All the Bright Places by Jennifer Niven

All the Bright Places

“We are all alone, trapped in these bodies and our own minds, and whatever company we have in this life is only fleeting and superficial.”

Theodore Finch is fascinated by death, and he constantly thinks of ways he might kill himself. But each time, something good, no matter how small, stops him.

Violet Markey lives for the future, counting the days until graduation, when she can escape her Indiana town and her aching grief in the wake of her sister’s recent death.

When Finch and Violet meet on the ledge of the bell tower at school, it’s unclear who saves whom. And when they pair up on a project to discover the “natural wonders” of their state, both Finch and Violet make more important discoveries: It’s only with Violet that Finch can be himself—a weird, funny, live-out-loud guy who’s not such a freak after all. And it’s only with Finch that Violet can forget to count away the days and start living them. But as Violet’s world grows, Finch’s begins to shrink.

This is an intense, gripping novel perfect for fans of Jay Asher, Rainbow Rowell, John Green, Gayle Forman, and Jenny Downham from a talented new voice in YA, Jennifer Niven.

Personal Thoughts:

Halfway reading All the Bright Places I’m pretty sure how the story will end or how my review will goes. All the quotes I bookmarked and the few notes I managed to jot down in those little arrow post-its I’m using feels like very useful in my review until the story take the road I’m dreading. If I’m being honest, part of me knows the story will actually take the route the author chose, there are hints along the way but I keep on denying them hoping that Jennifer will actually go for the brighter road. I thought that was the title is telling me so I keep my hopes up, until the last part where it felt like all things shattered into pieces and left my heart in pain and my eyes teary.

That last part changed my feelings and view of the novel, making All the Bright Places more worthy read than just the usual YA contemporary book. It makes the novel more meaningful and profound by highlighting the reality of the character’s situation and condition.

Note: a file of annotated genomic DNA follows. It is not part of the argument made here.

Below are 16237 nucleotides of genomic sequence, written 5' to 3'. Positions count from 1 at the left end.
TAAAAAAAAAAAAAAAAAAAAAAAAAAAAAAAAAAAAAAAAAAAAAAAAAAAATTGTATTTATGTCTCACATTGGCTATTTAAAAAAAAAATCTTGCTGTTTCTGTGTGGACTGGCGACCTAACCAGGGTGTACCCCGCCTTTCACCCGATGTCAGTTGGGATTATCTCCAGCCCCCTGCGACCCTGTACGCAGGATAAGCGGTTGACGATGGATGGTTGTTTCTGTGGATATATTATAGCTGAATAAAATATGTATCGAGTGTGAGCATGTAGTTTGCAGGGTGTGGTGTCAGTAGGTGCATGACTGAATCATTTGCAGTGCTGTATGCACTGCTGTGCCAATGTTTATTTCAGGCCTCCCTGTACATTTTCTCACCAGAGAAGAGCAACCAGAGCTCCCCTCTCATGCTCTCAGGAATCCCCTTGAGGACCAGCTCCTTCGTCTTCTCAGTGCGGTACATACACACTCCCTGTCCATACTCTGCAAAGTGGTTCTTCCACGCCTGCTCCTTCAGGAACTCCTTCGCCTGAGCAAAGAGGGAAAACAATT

Unlike with the author, I don’t have close experience with people who suffer from severe depression, bipolar disorder or other kinds of labels like those. I won’t understand them in the same level as those who have first hand or close experience. Reading this book though give me a piece of that experience. If anything else, All the Bright Places push me to be more sensitive to other people. To look deeper to my surroundings and people around me. To be more aware and more caring to others.

All the Bright Places somehow changed my view not only of suicide but also of mental illness. Reading the perspectives of both Finch and Violet gives me access to the thoughts and views of victim and survivor of suicide. Things we somehow knew but never really given thought of.

“The problem with people is they forget that most of the time it’s the small things that count.”

If you ask me before I read this book what’s my stand on suicide, you might get a firm answer from me being against it, now, if you will ask me again after reading this book I will still give you the same answer but with lesser conviction like the first, especially if we will factor mental illness in the story.

It’s easy to put blame to those who took their own lives. To view suicide as a cowardice or way-out when in fact we don’t have any idea of what’s really going on in their mind when they do it. When someone died out of cancer, people usually view it as a lost battle. We say, “he lost his battle with cancer” but when someone died due of suicide we put the blame to the victim so easily. But what if the victim is suffering with mental illness, should we still blame him? For what? For putting an end to his suffering? Why can’t we view it as a lost battle too, like those who suffer in cancer. Who knows how much they tried to fight their depression, and in the end lost their battle with it.

‘The fact is, I was sick, but not in an easily explained flu kind of way. It’s my experience that people are a lot more sympathetic if they can see you hurting, and for the millionth time in my life I wish for measles or smallpox or some other easily understood disease just to make it easier on me and also on them.’

On the whole, All the Bright Places is an intense novel that delivers raw and exquisitely painful story. It realistically explore the dark and sensitive issue of depression, mental illness and suicide. All the emotions of life, love, and loss bleeds through the pages of this book and they all make it powerful and more beautiful.